Today these spots are among the outdoor jewels of the Trust’s properties in the south east and anyone walking these hilltops now will not be short of viewing points; indeed, Chris Heels is in the process of restoring ones which have become closed in over time.
Nevertheless, he says, Toys Hill will always have greater densities of tree cover than the other areas. “During the Great Storm of 1987, Toys Hill lost 95 per cent of its tree cover, so we carried out an experiment, replanting in some areas and allowing trees to regenerate naturally in other sections.
“What we found was that where nature was left to its own devices, the tree regrowth proved stronger than in the planted areas. In fact, the regrowth has been so vigorous that the hill has largely reverted to dense woodland.
“So we are now trying to enlarge the open spaces to improve the diversity of flora and fauna. We are working on improving an area of heather known to support adders and other reptiles, with the help of the Kent Reptile and Amphibian Group.”
The Trust is also about to begin a period of consultation with the local community, seeking their views of the Trust’s ownership of Toys Hill and to develop a long-term management plan for one of the most famous sites along the Greensand Ridge.
Mariners Hill is a little more open than Toys Hill, its carpets of bluebells under the oaks presenting a beautiful spectacle in spring. But it’s still worth exploring on a less hospitable day in autumn or winter, its pathways are easily accessible. I paid it a visit recently, strolling up to a viewing point just above the tiny hamlet of Froghole where, through a break in the trees, the ground fell away to present an enchanting vision of the Weald in all its misty loveliness.
Retracing my steps to Froghole, I went down some steps and along the lane, past an old oast house and homes set into the side of the hill. Crossing a couple of streams, and cattle at pasture, I reached the village of Crockham Hill.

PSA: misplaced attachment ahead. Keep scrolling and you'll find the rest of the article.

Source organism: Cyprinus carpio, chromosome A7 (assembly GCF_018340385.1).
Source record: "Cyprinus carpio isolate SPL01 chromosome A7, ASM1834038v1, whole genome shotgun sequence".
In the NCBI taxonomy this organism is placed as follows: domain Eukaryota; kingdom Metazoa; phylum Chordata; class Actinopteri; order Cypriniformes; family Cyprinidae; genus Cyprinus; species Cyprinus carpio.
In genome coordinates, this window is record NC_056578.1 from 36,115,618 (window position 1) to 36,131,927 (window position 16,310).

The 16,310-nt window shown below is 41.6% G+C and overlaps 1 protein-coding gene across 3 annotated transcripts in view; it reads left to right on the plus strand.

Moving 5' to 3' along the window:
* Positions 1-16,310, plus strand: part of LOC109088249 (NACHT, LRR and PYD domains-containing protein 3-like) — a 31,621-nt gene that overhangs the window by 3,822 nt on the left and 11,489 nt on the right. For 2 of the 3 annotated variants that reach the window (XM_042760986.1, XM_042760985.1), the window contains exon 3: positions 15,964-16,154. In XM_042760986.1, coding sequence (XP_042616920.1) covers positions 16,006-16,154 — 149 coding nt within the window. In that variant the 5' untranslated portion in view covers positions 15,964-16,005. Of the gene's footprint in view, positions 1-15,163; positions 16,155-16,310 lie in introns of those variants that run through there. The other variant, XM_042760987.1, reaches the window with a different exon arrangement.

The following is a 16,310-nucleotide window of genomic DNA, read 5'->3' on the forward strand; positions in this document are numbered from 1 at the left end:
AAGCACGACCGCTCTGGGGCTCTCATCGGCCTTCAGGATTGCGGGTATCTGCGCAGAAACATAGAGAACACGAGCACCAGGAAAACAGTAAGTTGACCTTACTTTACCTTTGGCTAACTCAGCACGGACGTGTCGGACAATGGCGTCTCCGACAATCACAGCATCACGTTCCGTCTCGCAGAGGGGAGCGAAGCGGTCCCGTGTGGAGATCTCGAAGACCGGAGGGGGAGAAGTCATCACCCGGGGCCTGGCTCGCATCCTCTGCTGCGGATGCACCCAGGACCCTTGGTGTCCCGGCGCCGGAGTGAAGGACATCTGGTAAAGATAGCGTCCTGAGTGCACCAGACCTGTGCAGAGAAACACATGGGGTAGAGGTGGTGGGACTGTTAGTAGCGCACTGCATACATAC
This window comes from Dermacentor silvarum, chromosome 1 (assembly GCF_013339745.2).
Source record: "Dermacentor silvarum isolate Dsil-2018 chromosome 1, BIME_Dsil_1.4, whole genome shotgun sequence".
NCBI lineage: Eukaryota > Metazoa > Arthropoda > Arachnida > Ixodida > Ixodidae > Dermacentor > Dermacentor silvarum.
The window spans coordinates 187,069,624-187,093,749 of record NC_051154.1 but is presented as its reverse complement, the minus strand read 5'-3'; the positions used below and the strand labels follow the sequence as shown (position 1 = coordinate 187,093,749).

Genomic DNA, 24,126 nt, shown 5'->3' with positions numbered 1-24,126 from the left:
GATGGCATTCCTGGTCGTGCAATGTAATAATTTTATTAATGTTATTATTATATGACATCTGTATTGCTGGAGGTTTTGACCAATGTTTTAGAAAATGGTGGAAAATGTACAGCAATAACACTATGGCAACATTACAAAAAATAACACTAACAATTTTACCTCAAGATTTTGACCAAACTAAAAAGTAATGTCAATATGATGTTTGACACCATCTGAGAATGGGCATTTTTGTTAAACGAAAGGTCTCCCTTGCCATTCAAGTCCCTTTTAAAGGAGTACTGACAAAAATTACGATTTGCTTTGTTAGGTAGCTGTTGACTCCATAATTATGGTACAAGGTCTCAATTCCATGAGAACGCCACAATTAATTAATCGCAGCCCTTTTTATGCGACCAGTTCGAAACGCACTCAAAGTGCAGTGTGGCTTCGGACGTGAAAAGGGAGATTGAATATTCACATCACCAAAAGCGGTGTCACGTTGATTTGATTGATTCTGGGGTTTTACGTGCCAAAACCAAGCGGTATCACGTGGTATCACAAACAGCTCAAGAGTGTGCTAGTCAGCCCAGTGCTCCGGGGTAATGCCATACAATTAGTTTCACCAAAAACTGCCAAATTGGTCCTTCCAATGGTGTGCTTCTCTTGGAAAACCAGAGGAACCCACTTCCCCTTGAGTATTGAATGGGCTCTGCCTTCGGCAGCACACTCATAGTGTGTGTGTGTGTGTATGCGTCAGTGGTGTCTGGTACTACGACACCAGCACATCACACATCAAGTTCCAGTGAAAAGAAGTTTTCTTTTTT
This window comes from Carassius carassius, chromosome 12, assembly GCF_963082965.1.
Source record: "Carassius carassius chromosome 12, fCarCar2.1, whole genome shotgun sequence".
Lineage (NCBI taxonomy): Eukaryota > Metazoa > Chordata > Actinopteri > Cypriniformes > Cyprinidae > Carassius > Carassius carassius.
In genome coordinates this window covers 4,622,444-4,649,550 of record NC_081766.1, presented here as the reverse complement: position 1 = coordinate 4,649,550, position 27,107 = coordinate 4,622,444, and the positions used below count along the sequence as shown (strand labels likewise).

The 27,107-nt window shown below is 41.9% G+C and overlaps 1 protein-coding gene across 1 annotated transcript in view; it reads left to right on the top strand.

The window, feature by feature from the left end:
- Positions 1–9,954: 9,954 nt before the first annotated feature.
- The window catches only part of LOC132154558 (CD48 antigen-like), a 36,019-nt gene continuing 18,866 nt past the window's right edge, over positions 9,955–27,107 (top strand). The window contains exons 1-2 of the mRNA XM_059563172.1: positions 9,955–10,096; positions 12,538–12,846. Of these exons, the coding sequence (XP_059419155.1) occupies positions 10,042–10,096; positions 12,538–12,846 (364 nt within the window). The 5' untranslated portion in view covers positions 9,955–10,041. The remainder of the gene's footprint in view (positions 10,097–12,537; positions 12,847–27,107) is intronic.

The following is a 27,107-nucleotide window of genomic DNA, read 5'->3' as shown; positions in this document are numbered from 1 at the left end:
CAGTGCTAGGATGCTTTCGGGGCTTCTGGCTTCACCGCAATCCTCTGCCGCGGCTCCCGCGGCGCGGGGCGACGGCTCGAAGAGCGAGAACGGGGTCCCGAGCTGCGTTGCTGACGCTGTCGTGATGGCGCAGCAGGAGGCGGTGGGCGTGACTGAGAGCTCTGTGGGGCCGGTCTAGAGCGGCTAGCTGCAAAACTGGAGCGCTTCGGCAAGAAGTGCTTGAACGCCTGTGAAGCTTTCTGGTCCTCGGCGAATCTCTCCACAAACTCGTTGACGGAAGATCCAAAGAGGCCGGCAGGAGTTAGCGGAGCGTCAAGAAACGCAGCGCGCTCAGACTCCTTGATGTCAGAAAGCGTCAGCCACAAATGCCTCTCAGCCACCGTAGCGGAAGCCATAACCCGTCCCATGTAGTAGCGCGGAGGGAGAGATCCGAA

Octavia’s grave is just to the right as you climb some steps to enter the graveyard of the Holy Trinity Church, under a suitably aged yew.
She chose to be buried here in preference to Westminster Abbey, and her remains lie with those of her sisters Miranda, who predeceased her by two years, in 1910, and Harriet who lived on until 1930. Inside the church, if it is open, is a stone memorial to Octavia’s life, and the Octavia Hill memorial window.
Further down the lane, the green has apple trees and a village sign depicting workers gathering the corn at harvest time, and against a backdrop pf the church, schoolchildren and lots of trees, with a plaque to Octavia below.
Today, with renewed pressures on the green belt, and the requirement upon local authorities to build new housing, the pressures on the countryside are not dissimilar to Octavia’s day.
Even if it seems highly unlikely that anyone could get away with building on Mariners Hill now, it is worth reminding ourselves that there is little point in protecting land for its ‘viewpoint value’ if the views seen from it are changed or mangled beyond recognition.
Octavia Hill may at best be just a name on a village sign for many of us in the 21st century, but her ideas remain as relevant as ever and, it could be argued, we badly need more of her type now to continue to lead the fight against the Treasury’s “presumption in favour of development.”
Find out more
Holy Trinity Church, Crockham Hill
Church Lane, Crockham Hill
Edenbridge TN8 6RP
The church is at the end of Church Lane, a turning off the B269. The lane is on the eastern side of the main road: turn left if approaching from Westerham or Oxted, or right if coming up from Edenbridge or Four Elms.